CORONAVIRUS

Campgrounds reopen in Iowa Friday, see takers despite some health limitations

People were there early Friday morning to find a site

Linda and Don Ash of Colesburg, Pat and Shirley Pirc of Dyersville and Connor Hunter of Anamosa relax at the campground
Linda and Don Ash of Colesburg, Pat and Shirley Pirc of Dyersville and Connor Hunter of Anamosa relax at the campground in Pinicon Ridge Park near Central City in this 2014 file photo. Campgrounds around Iowa were allowed to open Friday, with some coronavirus-related restrictions. For now, campers must be in a self-contained unit with a working restroom, like an RV, since the park’s shower houses and restrooms remain closed. (The Gazette)

Some Eastern Iowans are ready to go camping.

With Gov. Kim Reynolds allowing campgrounds across the state to open Friday, some people wasted little time in heading outdoors.

“They’re already starting to fill up,” said Ryan Schlader of Linn County Conservation. “By about 7 this morning, we had a dozen at Squaw Creek Park. People were coming in bright and early to camp. We’re not surprised.”

Schlader said Linn County Conservation tried to have the campgrounds open at the county’s Squaw Creek, Morgan Creek and Pinicon Ridge parks at 5 a.m. Friday. He expected all of them would be busy.

“I think people were ready to go,” he said.

Lake Macbride State Park in Johnson County didn’t see quite as much of a rush for campsites, park manager Ron Puettmann reported Friday morning, saying he’d had six walk-ins for the park’s 42 campsites.

Camping this weekend will be done on a first-come, first-served basis. Sites won’t be available for reservations until next week, though online reservations can be made now, Puettmann said.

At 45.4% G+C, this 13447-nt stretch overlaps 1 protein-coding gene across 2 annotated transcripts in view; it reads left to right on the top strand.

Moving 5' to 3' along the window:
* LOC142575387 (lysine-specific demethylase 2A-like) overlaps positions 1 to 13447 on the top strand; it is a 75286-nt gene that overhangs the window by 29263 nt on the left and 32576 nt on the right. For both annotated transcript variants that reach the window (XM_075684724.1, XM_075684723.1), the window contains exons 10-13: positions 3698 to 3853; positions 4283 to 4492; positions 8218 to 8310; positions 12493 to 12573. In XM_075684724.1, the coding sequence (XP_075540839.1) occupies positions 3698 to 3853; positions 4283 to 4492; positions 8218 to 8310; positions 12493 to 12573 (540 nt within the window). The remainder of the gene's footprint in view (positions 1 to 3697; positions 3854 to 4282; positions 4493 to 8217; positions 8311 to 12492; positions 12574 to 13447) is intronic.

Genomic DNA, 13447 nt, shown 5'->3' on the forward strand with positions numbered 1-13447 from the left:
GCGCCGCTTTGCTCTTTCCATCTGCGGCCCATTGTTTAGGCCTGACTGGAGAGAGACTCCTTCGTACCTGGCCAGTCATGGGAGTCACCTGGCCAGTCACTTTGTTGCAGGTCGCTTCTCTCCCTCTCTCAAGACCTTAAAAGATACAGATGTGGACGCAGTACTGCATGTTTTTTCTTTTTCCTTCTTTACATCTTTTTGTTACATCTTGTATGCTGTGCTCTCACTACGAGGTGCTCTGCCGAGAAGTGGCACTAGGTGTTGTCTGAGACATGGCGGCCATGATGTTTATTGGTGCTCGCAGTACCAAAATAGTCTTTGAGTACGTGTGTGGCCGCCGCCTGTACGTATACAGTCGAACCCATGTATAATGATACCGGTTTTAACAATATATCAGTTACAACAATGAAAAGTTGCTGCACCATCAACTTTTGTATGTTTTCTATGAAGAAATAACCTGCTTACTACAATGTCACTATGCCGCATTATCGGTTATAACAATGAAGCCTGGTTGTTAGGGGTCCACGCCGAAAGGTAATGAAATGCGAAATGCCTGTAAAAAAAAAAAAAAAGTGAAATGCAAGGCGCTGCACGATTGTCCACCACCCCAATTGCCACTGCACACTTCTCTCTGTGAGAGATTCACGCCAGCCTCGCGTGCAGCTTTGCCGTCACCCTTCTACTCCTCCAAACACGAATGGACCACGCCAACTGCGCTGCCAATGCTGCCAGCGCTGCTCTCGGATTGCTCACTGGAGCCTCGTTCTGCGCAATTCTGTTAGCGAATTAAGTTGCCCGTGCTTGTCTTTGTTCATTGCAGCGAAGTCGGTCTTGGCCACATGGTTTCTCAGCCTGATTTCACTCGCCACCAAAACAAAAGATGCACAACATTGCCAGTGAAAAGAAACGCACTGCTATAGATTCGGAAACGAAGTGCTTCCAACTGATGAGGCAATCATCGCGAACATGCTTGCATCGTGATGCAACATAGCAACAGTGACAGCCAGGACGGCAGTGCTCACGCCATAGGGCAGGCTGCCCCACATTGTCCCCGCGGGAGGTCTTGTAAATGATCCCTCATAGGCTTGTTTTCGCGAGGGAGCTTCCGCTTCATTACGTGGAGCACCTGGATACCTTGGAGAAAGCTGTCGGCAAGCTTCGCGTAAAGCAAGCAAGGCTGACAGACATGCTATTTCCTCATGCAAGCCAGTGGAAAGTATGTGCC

“I’m quite sure people were waiting anxiously to get on,” he said.

While Reynolds’ campground announcement came Wednesday, Schlader and Puettmann said they had no issues having the campgrounds ready for Friday.

Schlader said county staff have been in touch with the Iowa Department of Natural Resources and other county conservation boards to discuss protocols for reopening to ensure a safe experience for campers and employers.

“We anticipated at some point the order would be lifted,” Schlader said. “We were anticipating maybe May 15. The campgrounds were in good shape and ready to go.”

For now, camping comes with some limitations:

• Campers can camp only in a self-contained unit with a functioning restroom, such as a recreational vehicle.

• Shower houses with restrooms will remain closed for the time being.

• Campsites are limited to six people unless they are from the same household.

• No visitors are allowed at the campsites.

Puettmann said staffers and a DNR officer will be on hand to make sure guidelines are followed, but he didn’t anticipate enforcement would be an issue.

“For the most part, we’re going to allow people to police themselves,” he said.

It’s hard to gauge demand, Schlader said.

The weather isn’t yet deal for camping, and some people might not be ready to camp, given the continuing coronavirus.

“There is a lot of uncertainty,” he said. “Do people feel like they need to get out and enjoy a camping experience within their own campsite, or do people still feel under the weather and think it’s not a good idea for my family to go right now? ... We just want this to be an option for people.”

Comments: (319) 339-3155; lee.hermiston@thegazette.com

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